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Report - St Felix, Babingley, Norfolk, August 2016

Discussion in 'Other Sites' started by HughieD, Oct 14, 2016.

  1. HughieD

    HughieD 28DL Regular User
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    The History:
    St Felix is situated in Babingley, a small hamlet and abandoned village approximately 6 miles north of Kings Lynn. A few houses remain off the A149 Kings Lynn- Hunstanton road. Its claim to fame is that it is said to be the place where St Felix of Burgundy, Apostle to the East Angles, landed in Britain from Gaul in AD 631 and who was widely credited as introducing Christianity to the kingdom of East Anglia.

    The rebuilt 14th-century parish church of St Felix was used for worship until the early 19th century. It sits in a field 200m north of the River Babingley and is now part of the nearby Sandringham estate on the site of what was thought to be the first Christian church to be built in Norfolk. The ruin today dates back to the 14th-century along with its 15th century south porch addition, built in the main of grey Sandringham stone and carstone with limestone dressings. The church consisted of a nave, north and south aisles with two-bay arcade, chancel, and west tower. These were constructed in three stages culminating with the west tower. It has undergone a number of alterations. The north aisle was demolished and its arcade blocked. Additionally the chancel arch has been bricked up and a Decorated Gothic window from the south side of the chancel re-set in the brickwork.

    It's ruined state goes back along way - in a 1602 survey the chancel was described as 'decaying' and by 1752, 'dilapidated'. It is pictured below in an 1825 lithograph:

    [​IMG]Babingley Church by HughieDW, on Flickr

    William Whites' History, Gazetter and Directory stated in 1845 that "the tower and nave are in tolerable repair, but the chancel is in ruins" Repairs were apparently attempted four years later in 1849 (Pevsner) but he introduction of the mission church just off the main road in 1880 was the final nail in the St Felix's coffin as the church had its roof removed, although the church yard continued to be used into the 20th century. It was Grade I listed in March 1951. Now bar the 15th century porch the church is completely roofless.

    The Explore:
    It is one of the finest ruined churches in Norfolk but also the most difficult to get to, located deep into private land. My initial approach was a fail. I set off on a footpath located South-East off the A149. I soon came to the Babingley River and decided I needed to be on the north bank of it. The right turn off the footpath onto the north bank soon became impassable and I admitted defeat and returned to my car. The nearest road to the church was private and leads to Hall Farm. Signs warn of CCTV so that was a no-no. There was nothing for it. I parked up at the junction of the B1439 and the A149,walked back south along the later until I was exactly due east of the ruins and went for it. Yomping one km across farmer's fields I evaded the gaze of Hall Farm and eventually arrived that the ruins. Unsurprisingly I had the place to myself. It is much overgrown in the summer months and I had to battle the undergrowth to get in. The day had been cloudy and a bit overcast which was a bit of a disappointment. However when I headed to the west of the ruin to get a view of the whole church with the west tower in the foreground, the clouds parted and the most glorious shafts of sunlight illuminated the church. So back I yomped triumphantly again evading the gaze of potentially unhappy land owners.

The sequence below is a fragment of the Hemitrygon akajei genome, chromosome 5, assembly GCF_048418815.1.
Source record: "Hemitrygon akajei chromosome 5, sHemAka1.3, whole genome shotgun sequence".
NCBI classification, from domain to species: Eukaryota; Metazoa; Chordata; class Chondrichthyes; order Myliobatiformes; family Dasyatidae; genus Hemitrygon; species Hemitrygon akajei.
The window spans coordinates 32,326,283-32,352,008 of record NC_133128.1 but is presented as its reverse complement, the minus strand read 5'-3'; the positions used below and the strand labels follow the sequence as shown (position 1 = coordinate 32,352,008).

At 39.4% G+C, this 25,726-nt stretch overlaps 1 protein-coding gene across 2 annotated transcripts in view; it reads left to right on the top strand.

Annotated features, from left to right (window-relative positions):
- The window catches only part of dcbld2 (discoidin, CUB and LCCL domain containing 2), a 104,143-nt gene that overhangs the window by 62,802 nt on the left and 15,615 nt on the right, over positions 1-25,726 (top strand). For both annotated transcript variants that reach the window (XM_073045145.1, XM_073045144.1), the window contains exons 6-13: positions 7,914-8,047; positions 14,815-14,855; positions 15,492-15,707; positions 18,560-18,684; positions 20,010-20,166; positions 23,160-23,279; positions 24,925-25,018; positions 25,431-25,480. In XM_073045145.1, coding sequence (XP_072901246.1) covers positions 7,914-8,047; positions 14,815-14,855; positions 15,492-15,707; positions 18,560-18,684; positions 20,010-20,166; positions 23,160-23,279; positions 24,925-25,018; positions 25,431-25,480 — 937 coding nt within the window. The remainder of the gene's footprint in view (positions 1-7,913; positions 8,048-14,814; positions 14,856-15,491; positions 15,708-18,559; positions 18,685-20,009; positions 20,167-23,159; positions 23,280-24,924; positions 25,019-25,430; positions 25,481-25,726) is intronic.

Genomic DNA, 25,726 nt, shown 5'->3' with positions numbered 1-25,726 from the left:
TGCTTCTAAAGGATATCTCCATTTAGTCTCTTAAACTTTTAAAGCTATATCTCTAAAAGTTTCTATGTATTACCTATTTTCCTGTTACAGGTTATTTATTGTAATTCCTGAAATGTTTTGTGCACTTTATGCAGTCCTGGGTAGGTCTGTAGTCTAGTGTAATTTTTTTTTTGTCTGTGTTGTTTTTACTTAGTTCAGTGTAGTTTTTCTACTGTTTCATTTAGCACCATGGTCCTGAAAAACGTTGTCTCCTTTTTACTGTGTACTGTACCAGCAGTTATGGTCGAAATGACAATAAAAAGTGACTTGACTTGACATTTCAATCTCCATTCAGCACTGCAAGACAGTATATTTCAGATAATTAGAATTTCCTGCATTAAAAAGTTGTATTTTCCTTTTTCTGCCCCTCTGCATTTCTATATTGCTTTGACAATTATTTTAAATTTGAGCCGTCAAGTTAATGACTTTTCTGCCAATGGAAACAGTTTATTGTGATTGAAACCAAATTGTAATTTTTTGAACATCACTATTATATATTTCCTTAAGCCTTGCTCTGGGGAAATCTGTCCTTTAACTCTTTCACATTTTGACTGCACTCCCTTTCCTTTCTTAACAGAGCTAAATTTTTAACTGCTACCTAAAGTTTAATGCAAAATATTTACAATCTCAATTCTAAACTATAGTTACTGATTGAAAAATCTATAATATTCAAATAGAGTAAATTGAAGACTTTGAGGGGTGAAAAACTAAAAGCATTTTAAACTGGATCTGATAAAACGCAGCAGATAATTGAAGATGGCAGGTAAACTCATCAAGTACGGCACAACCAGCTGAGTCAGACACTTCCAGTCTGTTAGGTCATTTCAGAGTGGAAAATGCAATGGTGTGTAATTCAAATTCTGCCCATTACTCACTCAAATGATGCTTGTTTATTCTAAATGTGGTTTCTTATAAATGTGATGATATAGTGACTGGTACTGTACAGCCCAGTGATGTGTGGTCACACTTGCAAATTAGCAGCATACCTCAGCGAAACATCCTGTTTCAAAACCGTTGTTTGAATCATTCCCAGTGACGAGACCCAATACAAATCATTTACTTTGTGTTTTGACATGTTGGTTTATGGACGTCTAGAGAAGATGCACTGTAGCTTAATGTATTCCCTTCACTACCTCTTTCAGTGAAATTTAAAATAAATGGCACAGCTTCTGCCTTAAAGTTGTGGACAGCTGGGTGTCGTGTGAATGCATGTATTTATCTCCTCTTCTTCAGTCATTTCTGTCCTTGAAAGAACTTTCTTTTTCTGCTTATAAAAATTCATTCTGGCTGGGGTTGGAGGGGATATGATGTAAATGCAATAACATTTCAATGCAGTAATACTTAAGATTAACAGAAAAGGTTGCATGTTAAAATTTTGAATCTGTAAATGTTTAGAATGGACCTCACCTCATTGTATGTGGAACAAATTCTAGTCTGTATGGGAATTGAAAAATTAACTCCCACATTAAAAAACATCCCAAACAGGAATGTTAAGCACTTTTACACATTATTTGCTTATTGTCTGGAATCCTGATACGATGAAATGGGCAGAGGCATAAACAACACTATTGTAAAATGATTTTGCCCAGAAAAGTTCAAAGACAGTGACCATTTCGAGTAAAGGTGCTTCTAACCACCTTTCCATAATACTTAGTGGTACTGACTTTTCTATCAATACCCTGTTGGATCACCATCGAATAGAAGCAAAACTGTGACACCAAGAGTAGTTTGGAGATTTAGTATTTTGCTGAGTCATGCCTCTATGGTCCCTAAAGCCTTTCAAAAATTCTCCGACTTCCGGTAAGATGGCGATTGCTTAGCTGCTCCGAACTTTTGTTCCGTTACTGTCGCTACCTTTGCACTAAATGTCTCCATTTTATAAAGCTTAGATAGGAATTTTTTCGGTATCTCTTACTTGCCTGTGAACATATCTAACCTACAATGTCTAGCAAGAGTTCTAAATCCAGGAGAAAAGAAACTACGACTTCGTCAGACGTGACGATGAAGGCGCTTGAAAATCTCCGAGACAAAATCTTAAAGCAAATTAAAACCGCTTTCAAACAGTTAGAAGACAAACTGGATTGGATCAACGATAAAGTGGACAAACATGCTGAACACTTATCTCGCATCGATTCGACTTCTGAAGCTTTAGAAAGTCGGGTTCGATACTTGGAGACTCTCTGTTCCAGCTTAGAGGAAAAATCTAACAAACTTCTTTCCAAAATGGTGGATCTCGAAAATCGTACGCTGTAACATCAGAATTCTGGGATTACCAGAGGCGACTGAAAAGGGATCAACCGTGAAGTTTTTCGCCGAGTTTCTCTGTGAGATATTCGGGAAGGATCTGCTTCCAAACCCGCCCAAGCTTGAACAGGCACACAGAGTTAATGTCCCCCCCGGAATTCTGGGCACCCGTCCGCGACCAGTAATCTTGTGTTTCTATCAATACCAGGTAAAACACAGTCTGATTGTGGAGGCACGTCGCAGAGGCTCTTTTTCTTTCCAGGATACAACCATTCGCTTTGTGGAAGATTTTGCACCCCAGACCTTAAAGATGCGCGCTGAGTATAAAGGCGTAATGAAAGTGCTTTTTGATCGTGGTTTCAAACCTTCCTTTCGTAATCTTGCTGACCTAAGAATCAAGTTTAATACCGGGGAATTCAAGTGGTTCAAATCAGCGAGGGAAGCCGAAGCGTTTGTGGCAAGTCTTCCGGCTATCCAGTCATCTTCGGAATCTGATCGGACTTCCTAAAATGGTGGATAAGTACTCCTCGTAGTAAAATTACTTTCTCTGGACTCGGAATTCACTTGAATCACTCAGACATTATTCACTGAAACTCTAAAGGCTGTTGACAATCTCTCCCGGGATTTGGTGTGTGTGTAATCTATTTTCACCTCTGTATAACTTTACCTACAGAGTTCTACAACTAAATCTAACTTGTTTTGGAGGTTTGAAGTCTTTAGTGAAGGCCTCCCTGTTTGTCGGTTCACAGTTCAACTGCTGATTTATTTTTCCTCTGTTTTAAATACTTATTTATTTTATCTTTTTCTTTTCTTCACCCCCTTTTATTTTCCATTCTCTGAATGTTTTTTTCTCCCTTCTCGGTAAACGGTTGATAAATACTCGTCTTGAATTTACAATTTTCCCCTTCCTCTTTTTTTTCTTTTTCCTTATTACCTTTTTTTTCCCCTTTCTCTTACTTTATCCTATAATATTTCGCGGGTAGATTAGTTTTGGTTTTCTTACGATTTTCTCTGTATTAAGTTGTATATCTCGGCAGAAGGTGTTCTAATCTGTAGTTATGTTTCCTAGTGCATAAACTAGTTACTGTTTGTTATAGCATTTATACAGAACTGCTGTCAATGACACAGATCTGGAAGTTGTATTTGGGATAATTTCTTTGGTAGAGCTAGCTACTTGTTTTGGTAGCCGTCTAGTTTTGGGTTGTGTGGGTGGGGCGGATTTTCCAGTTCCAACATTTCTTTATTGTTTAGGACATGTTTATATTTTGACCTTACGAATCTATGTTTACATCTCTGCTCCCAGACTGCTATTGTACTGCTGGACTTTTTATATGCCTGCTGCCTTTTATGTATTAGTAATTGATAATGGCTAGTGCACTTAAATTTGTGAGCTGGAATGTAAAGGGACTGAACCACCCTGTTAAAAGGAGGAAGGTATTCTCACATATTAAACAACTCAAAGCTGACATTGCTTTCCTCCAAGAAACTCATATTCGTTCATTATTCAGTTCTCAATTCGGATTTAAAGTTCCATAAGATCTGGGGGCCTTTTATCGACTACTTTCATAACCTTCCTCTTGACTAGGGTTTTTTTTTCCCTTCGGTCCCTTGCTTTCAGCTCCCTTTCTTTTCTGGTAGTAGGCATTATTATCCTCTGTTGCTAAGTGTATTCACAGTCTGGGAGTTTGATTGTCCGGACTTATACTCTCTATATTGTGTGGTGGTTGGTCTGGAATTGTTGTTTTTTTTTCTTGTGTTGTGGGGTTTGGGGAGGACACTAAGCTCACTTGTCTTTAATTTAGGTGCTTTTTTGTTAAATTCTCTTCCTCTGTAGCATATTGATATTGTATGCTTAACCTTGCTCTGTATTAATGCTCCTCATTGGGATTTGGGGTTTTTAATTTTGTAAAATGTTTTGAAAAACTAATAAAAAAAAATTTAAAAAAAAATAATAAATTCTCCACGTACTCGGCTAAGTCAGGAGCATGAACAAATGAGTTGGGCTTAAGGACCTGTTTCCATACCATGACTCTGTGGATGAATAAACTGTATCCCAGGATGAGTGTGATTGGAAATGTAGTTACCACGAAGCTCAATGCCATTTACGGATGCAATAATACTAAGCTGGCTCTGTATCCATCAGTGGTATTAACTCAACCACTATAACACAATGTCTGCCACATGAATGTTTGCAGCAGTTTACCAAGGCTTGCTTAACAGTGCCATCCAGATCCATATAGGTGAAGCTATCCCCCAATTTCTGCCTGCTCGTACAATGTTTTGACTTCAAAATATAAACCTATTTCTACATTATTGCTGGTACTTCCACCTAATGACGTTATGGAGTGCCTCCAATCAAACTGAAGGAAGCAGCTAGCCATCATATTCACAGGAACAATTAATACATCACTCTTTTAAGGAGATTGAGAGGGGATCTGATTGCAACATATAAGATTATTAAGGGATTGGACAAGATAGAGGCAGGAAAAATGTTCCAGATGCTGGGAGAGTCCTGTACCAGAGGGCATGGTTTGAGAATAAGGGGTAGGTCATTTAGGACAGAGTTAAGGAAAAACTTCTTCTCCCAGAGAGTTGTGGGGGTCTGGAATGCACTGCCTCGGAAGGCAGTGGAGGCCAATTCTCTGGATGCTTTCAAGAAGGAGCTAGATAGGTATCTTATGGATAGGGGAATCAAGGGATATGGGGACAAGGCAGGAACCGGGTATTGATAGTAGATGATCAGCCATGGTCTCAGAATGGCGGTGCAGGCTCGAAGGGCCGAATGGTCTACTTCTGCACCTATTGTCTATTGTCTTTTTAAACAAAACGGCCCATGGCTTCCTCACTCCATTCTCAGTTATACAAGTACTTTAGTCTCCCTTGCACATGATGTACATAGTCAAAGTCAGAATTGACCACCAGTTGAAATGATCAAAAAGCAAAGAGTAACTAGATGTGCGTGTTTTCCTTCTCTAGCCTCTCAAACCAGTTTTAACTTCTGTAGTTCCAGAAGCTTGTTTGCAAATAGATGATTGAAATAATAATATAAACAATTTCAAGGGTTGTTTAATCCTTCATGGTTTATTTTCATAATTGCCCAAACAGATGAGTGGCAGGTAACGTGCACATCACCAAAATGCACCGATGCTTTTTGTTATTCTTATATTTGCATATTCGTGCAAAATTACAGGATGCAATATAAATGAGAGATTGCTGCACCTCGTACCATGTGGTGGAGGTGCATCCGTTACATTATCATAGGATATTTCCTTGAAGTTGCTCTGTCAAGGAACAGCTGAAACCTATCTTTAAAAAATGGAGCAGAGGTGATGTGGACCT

The Pictures:
    St Felix comes into view!

    [​IMG]img7090 by HughieDW, on Flickr

    [​IMG]img7092 by HughieDW, on Flickr

    The roofline of the nave is clearly evident in this picture:

    [​IMG]img7091bw by HughieDW, on Flickr

    And in we go via the 15th century porch:

    [​IMG]img7121 by HughieDW, on Flickr

    The only 'semi' roofed bit of the church left:

    [​IMG]img7128 by HughieDW, on Flickr

    The first of the arches of the two-bay arcade on the south aisles:

    [​IMG]img7126bw by HughieDW, on Flickr

    And the other. Note Decorated Gothic window from the south side of the chancel re-set in the brickwork:

    [​IMG]img7125 by HughieDW, on Flickr

    Close-up of reset Gothic window:

    [​IMG]img7118 by HughieDW, on Flickr

    The rather overgrown nave:

    [​IMG]img7115 by HughieDW, on Flickr

    [​IMG]img7097 by HughieDW, on Flickr

    On to the West Tower and the view up:

    [​IMG]img7114 by HughieDW, on Flickr

    Back out and a side view from the west of the 15th century porch:

    [​IMG]img7101 by HughieDW, on Flickr

    North side of the church where the demolished north aisles would have been:

    [​IMG]img7150 by HughieDW, on Flickr

    Close-up of the West Tower:

    [​IMG]img7139 by HughieDW, on Flickr

    And close-up of the tower's delightful ground-floor window:

    [​IMG]img7108bw by HughieDW, on Flickr

    Ah! This is why we came to this 14th century ecclesiastical gem…

    [​IMG]img7146 by HughieDW, on Flickr

    [​IMG]img7148 by HughieDW, on Flickr
     
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  2. slayaaaa

    slayaaaa 28DL Regular User
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    Actually really cool. Cheers for sharing
     
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  3. HughieD

    HughieD 28DL Regular User
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    My pleasure mate...glad you enjoyed it.
     
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